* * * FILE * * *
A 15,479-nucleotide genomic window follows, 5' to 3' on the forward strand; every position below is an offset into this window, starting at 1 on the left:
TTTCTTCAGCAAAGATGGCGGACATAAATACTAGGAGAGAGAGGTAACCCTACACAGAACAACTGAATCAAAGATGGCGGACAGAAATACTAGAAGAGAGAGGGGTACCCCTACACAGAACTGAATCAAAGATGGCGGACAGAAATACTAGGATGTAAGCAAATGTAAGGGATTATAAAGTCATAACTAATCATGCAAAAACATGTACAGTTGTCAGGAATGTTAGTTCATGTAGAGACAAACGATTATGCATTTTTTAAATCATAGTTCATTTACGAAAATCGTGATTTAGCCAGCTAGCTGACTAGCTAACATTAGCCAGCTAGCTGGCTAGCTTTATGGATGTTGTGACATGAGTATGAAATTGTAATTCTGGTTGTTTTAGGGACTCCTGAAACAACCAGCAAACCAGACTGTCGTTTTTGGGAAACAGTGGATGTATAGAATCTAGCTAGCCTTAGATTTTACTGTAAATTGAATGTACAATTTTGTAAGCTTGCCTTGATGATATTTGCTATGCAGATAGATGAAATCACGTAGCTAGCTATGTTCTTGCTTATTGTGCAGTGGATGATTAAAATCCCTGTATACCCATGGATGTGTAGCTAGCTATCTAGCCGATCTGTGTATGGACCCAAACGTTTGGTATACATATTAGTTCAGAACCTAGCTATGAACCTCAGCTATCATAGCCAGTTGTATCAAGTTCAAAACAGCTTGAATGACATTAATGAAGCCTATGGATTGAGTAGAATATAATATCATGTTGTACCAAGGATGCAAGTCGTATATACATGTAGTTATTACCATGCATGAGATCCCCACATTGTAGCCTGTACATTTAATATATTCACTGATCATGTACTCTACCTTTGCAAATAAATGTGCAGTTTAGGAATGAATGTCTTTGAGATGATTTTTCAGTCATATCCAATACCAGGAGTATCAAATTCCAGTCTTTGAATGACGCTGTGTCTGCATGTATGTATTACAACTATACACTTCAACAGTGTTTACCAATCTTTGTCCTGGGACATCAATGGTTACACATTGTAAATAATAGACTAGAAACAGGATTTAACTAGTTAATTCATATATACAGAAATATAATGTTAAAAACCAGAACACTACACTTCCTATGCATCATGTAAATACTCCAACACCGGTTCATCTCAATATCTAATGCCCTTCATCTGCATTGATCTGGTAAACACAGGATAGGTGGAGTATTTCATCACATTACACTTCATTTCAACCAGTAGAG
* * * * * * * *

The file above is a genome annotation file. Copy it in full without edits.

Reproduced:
A 15,479-nucleotide genomic window follows, 5' to 3' on the forward strand; every position below is an offset into this window, starting at 1 on the left:
TTTCTTCAGCAAAGATGGCGGACATAAATACTAGGAGAGAGAGGTAACCCTACACAGAACAACTGAATCAAAGATGGCGGACAGAAATACTAGAAGAGAGAGGGGTACCCCTACACAGAACTGAATCAAAGATGGCGGACAGAAATACTAGGATGTAAGCAAATGTAAGGGATTATAAAGTCATAACTAATCATGCAAAAACATGTACAGTTGTCAGGAATGTTAGTTCATGTAGAGACAAACGATTATGCATTTTTTAAATCATAGTTCATTTACGAAAATCGTGATTTAGCCAGCTAGCTGACTAGCTAACATTAGCCAGCTAGCTGGCTAGCTTTATGGATGTTGTGACATGAGTATGAAATTGTAATTCTGGTTGTTTTAGGGACTCCTGAAACAACCAGCAAACCAGACTGTCGTTTTTGGGAAACAGTGGATGTATAGAATCTAGCTAGCCTTAGATTTTACTGTAAATTGAATGTACAATTTTGTAAGCTTGCCTTGATGATATTTGCTATGCAGATAGATGAAATCACGTAGCTAGCTATGTTCTTGCTTATTGTGCAGTGGATGATTAAAATCCCTGTATACCCATGGATGTGTAGCTAGCTATCTAGCCGATCTGTGTATGGACCCAAACGTTTGGTATACATATTAGTTCAGAACCTAGCTATGAACCTCAGCTATCATAGCCAGTTGTATCAAGTTCAAAACAGCTTGAATGACATTAATGAAGCCTATGGATTGAGTAGAATATAATATCATGTTGTACCAAGGATGCAAGTCGTATATACATGTAGTTATTACCATGCATGAGATCCCCACATTGTAGCCTGTACATTTAATATATTCACTGATCATGTACTCTACCTTTGCAAATAAATGTGCAGTTTAGGAATGAATGTCTTTGAGATGATTTTTCAGTCATATCCAATACCAGGAGTATCAAATTCCAGTCTTTGAATGACGCTGTGTCTGCATGTATGTATTACAACTATACACTTCAACAGTGTTTACCAATCTTTGTCCTGGGACATCAATGGTTACACATTGTAAATAATAGACTAGAAACAGGATTTAACTAGTTAATTCATATATACAGAAATATAATGTTAAAAACCAGAACACTACACTTCCTATGCATCATGTAAATACTCCAACACCGGTTCATCTCAATATCTAATGCCCTTCATCTGCATTGATCTGGTAAACACAGGATAGGTGGAGTATTTCATCACATTACACTTCATTTCAACCAGTAGAG